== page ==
The large number of organisms in tissues from immunosuppressed animals gave us for the first time the opportunity to study the localization of B. burgdorferi in the CNS compared with other tissues, and to confirm that significant changes in expression of surface proteins occur during the infection. The data presented above also suggest that administration of steroids without antibiotics can cause injury in tissues with inflammation. The mechanism of this tissue injury remains to be determined.
Materials and Methods
Animals and Tissues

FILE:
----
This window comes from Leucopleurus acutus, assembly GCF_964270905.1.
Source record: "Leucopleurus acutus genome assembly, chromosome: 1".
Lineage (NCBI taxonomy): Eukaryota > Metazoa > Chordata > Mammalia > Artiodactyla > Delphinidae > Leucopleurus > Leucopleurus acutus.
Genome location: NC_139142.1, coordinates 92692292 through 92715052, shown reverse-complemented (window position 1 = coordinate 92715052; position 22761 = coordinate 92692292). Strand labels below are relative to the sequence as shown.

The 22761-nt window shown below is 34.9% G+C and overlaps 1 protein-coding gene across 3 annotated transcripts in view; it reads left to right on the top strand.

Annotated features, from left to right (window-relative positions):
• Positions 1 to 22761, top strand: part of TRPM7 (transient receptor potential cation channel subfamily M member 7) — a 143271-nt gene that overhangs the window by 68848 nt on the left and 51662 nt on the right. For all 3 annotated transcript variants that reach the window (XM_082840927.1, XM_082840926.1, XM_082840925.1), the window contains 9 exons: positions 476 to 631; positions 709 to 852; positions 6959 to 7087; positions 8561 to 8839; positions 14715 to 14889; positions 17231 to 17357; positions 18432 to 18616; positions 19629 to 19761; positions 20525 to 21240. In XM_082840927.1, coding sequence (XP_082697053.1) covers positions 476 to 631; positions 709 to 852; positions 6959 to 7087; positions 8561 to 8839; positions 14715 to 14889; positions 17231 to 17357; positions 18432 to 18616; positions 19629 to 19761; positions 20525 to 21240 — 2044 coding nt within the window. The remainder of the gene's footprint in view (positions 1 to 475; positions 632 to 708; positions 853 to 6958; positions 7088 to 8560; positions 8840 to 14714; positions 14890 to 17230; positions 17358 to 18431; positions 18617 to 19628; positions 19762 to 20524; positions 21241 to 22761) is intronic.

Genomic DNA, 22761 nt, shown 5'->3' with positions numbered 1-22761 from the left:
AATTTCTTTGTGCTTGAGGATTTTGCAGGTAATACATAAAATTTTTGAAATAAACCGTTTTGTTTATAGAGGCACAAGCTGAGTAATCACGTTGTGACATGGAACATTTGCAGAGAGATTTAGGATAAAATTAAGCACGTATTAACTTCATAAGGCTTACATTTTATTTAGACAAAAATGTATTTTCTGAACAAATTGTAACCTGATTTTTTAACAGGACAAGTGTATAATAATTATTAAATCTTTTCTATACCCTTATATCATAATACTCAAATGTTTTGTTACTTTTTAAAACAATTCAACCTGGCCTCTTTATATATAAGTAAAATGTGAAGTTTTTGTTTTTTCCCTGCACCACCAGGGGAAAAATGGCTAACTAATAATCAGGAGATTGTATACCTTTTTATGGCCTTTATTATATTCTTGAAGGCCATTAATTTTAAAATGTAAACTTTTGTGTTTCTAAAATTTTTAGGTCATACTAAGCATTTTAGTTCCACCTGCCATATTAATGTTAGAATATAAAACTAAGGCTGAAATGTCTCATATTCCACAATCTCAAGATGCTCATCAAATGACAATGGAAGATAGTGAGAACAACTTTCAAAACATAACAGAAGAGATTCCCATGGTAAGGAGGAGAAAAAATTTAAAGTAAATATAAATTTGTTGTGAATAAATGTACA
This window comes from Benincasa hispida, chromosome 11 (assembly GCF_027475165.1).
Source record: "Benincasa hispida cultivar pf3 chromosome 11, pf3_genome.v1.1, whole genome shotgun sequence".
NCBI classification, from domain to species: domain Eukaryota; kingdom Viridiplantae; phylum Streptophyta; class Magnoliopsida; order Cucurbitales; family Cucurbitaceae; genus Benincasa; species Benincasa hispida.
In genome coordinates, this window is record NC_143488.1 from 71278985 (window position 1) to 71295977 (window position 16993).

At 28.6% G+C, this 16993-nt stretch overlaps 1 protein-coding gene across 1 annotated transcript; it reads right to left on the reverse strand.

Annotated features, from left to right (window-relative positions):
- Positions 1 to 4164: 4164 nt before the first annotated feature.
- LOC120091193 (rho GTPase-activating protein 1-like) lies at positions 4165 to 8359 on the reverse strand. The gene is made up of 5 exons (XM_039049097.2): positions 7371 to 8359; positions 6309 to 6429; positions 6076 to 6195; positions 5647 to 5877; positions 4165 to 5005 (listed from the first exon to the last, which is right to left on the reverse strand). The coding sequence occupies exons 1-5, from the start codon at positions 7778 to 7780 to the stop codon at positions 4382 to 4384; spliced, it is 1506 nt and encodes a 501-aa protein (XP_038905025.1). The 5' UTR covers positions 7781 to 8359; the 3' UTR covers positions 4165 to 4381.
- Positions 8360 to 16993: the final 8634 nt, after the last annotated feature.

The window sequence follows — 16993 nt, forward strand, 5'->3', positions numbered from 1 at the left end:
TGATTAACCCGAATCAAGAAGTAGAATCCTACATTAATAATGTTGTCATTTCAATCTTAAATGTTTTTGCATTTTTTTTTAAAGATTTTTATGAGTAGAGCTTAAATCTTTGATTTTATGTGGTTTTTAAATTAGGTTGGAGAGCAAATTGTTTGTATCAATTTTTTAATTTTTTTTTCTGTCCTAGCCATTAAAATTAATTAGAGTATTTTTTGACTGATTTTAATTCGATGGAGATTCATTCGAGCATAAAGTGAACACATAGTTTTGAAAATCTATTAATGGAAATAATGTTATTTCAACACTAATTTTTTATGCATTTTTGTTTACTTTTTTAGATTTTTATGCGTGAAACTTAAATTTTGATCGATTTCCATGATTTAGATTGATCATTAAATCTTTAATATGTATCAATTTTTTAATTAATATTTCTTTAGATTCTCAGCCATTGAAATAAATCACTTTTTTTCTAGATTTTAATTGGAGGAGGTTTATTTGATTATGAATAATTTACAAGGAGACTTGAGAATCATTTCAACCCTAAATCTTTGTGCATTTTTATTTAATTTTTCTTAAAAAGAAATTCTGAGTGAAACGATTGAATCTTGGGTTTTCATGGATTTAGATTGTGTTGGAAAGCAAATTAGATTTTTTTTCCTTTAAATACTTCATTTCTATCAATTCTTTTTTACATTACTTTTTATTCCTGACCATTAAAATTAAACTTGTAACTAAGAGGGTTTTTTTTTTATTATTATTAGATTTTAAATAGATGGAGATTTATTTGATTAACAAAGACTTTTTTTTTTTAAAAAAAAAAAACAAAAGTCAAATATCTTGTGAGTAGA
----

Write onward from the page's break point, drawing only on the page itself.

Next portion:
Adult Macaca mulatta were inoculated intradermally with 1 million spirochetes of the N40Br strain of B. burgdorferi, as previously described (Pachner et al, 1995c). B. burgdorferi was grown in modified Kelly's medium. Three groups of monkeys were used for these experiments: Groups A (n = 3) and B (n = 4) were inoculated with B. burgdorferi, and Group C (n = 2) consisted of uninfected control animals. Group B was immunosuppressed with 2 mg/kg/day of oral dexamethasone for 1 week before inoculation, followed thereafter by 1 mg/kg/day until necropsy. The housing and care was in accordance with the Animal Welfare Act and the Guide for the Care and Use of Laboratory Animals (Department of Health and Human Services Publication No. 85–23, 1985) in facilities accredited by the American Association for Accreditation of Laboratory Animal Care. Before initiation, the study was reviewed and approved by the Georgetown University Animal Care and Use Committee. Blood and CSF were collected periodically to test for the presence of anti-B. burgdorferi antibodies in serum and of CSF pleocytosis. Euthanasia and necropsy were performed 4 months after inoculation as described (Pachner et al, 1995b), with the addition of cardiac exanguination and total body perfusion with buffer to minimize blood contamination of tissues. The following tissues were removed at autopsy: frontal, parietal, temporal, and occipital brain cortex; cervical, thoracic, and lumbar cord; brachial plexus and median and sciatic nerves; biceps and quadriceps skeletal muscles; left ventricular myocardium; and bladder. Tissues were processed by one or more of the following methods: (a) routine formalin-fixation and paraffin-embedding; (b) fixation in 4% paraformaldehyde for 6 hours at 4° C, dehydration in 25% sucrose in PBS pH 7.4 at 4° C for 3 days followed by snap-freezing with Ultrafreeze spray (Fisher Scientific, Houston, Texas), and embedding in OCT (Tissue-Tek, Torrance, California) compound; and (c) snap-freezing in dry-ice-cold ethanol, embedding in OCT compound (Tissue-Tek), and fixation of sections in 100% ethanol for 5 minutes. Frozen tissues were stored at −80° C. Paraffin-sections were sectioned at 5 microns and frozen sections at 8 microns.